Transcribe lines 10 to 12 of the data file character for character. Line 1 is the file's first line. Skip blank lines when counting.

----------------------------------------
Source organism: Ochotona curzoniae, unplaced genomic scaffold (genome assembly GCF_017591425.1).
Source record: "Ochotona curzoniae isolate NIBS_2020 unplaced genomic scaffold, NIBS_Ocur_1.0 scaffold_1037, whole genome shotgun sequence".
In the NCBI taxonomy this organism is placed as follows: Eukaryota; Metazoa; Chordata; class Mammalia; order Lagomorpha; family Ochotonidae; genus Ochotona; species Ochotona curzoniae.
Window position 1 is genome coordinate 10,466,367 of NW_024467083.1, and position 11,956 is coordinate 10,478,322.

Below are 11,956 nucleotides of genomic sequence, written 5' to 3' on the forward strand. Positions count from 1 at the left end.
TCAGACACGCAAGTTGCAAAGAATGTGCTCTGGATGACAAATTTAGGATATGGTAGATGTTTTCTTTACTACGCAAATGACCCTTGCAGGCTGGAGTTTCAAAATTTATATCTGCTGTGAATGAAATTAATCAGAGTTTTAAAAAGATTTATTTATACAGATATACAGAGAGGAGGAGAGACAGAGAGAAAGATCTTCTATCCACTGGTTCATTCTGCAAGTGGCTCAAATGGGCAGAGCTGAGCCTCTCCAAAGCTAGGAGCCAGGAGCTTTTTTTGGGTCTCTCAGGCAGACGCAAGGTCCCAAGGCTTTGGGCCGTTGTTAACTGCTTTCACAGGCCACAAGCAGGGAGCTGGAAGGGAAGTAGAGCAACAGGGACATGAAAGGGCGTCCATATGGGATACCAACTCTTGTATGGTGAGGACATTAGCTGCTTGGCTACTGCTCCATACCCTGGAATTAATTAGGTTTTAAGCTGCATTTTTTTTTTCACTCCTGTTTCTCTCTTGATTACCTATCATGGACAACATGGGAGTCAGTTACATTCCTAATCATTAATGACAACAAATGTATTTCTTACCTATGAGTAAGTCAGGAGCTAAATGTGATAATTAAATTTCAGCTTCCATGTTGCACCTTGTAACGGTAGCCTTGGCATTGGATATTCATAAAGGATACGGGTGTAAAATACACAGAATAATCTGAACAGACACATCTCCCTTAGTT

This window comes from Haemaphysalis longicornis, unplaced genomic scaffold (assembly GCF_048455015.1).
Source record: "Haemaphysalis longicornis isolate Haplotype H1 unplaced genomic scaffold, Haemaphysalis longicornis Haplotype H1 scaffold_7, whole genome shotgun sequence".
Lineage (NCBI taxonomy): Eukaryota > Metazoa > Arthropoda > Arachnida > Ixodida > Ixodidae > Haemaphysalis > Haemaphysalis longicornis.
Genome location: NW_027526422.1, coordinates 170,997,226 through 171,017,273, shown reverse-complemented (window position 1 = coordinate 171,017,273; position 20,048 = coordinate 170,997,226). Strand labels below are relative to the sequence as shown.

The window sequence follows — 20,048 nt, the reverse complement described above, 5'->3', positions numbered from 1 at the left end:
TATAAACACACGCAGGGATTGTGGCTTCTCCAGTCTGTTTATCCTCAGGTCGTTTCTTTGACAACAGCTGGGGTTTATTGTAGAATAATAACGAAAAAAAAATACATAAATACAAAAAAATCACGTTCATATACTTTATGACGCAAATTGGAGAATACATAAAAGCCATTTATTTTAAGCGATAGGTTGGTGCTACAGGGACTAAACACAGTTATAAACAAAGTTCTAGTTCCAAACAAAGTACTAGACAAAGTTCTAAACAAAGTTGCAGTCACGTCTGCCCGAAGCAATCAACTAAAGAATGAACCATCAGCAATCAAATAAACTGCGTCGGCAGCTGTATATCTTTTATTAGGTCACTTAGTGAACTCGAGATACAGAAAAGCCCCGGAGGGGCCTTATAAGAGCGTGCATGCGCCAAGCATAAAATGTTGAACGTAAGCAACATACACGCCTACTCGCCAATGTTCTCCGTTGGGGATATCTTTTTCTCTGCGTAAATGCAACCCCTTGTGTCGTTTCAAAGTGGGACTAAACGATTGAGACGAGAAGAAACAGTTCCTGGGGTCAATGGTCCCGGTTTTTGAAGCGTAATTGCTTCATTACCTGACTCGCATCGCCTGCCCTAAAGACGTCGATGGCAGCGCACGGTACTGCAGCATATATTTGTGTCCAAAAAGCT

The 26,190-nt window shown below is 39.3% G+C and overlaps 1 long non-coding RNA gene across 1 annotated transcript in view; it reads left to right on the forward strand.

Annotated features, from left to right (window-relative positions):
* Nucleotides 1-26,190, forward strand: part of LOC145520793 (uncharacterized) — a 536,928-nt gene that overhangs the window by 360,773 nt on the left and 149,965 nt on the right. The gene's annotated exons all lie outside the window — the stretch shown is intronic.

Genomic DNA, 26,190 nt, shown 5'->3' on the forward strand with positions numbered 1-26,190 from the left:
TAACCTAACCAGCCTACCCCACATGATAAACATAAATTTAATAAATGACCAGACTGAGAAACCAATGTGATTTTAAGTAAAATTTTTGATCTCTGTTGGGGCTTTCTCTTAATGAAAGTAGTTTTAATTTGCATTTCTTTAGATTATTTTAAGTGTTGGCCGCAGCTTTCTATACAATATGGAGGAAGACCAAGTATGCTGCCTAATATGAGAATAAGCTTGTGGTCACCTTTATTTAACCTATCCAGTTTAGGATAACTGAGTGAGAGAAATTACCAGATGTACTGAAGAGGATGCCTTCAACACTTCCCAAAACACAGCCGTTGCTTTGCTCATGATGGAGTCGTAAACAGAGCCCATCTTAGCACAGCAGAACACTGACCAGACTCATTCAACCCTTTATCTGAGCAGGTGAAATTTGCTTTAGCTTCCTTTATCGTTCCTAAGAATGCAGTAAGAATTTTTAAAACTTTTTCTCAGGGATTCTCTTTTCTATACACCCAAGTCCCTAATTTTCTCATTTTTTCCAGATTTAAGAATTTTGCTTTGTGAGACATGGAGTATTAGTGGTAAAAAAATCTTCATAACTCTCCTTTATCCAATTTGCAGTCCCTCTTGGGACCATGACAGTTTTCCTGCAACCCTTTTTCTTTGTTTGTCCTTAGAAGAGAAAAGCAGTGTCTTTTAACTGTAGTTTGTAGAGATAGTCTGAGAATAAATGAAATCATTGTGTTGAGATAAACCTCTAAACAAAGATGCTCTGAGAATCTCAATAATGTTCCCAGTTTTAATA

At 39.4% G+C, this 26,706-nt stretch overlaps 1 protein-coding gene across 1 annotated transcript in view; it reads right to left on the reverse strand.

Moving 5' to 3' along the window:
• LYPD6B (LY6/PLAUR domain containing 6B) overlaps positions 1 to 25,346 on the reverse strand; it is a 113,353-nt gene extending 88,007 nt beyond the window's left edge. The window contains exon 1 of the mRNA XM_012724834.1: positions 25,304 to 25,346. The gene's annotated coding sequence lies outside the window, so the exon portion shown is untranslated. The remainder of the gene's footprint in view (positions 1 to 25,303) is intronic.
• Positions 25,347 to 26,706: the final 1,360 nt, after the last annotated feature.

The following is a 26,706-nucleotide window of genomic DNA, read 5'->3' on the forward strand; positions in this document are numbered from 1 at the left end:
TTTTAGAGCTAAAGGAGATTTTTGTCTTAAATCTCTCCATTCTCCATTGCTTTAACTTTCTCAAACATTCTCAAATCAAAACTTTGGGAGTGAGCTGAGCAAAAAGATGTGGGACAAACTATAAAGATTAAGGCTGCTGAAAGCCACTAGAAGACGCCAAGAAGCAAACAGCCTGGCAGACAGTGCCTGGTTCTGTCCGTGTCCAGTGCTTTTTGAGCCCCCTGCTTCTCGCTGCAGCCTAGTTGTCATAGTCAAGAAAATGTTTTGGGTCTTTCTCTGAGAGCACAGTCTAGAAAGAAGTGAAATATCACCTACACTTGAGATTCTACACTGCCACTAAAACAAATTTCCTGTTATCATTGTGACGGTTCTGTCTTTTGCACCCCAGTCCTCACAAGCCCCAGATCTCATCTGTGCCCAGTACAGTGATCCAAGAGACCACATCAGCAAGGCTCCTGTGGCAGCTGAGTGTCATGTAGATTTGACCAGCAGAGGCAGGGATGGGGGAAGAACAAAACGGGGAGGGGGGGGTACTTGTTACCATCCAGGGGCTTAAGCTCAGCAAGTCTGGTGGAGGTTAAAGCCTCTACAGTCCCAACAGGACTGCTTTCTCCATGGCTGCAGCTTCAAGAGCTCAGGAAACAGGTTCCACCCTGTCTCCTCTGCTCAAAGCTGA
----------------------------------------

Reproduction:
Genome location: NW_027526422.1, coordinates 170,997,226 through 171,017,273, shown reverse-complemented (window position 1 = coordinate 171,017,273; position 20,048 = coordinate 170,997,226). Strand labels below are relative to the sequence as shown.

The window sequence follows — 20,048 nt, the reverse complement described above, 5'->3', positions numbered from 1 at the left end:
TATAAACACACGCAGGGATTGTGGCTTCTCCAGTCTGTTTATCCTCAGGTCGTTTCTTTGACAACAGCTGGGGTTTATTGTAGAATAATAACGAAAAAAAAATACATAAATACAAAAAAATCACGTTCATATACTTTATGACGCAAATTGGAGAATACATAAAAGCCATTTATTTTAAGCGATAGGTTGGTGCTACAGGGACTAAACACAGTTATAAACAAAGTTCTAGTTCCAAACAAAGTACTAGACAAAGTTCTAAACAAAGTTGCAGTCACGTCTGCCCGAAGCAATCAACTAAAGAATGAACCATCAGCAATCAAATAAACTGCGTCGGCAGCTGTATATCTTTTATTAGGTCACTTAGTGAACTCGAGATACAGAAAAGCCCCGGAGGGGCCTTATAAGAGCGTGCATGCGCCAAGCATAAAATGTTGAACGTAAGCAACATACACGCCTACTCGCCAATGTTCTCCGTTGGGGATATCTTTTTCTCTGCGTAAATGCAACCCCTTGTGTCGTTTCAAAGTGGGACTAAACGATTGAGACGAGAAGAAACAGTTCCTGGGGTCAATGGTCCCGGTTTTTGAAGCGTAATTGCTTCATTACCTGACTCGCATCGCCTGCCCTAAAGACGTCGATGGCAGCGCACGGTACTGCAGCATATATTTGTGTCCAAAAAGCT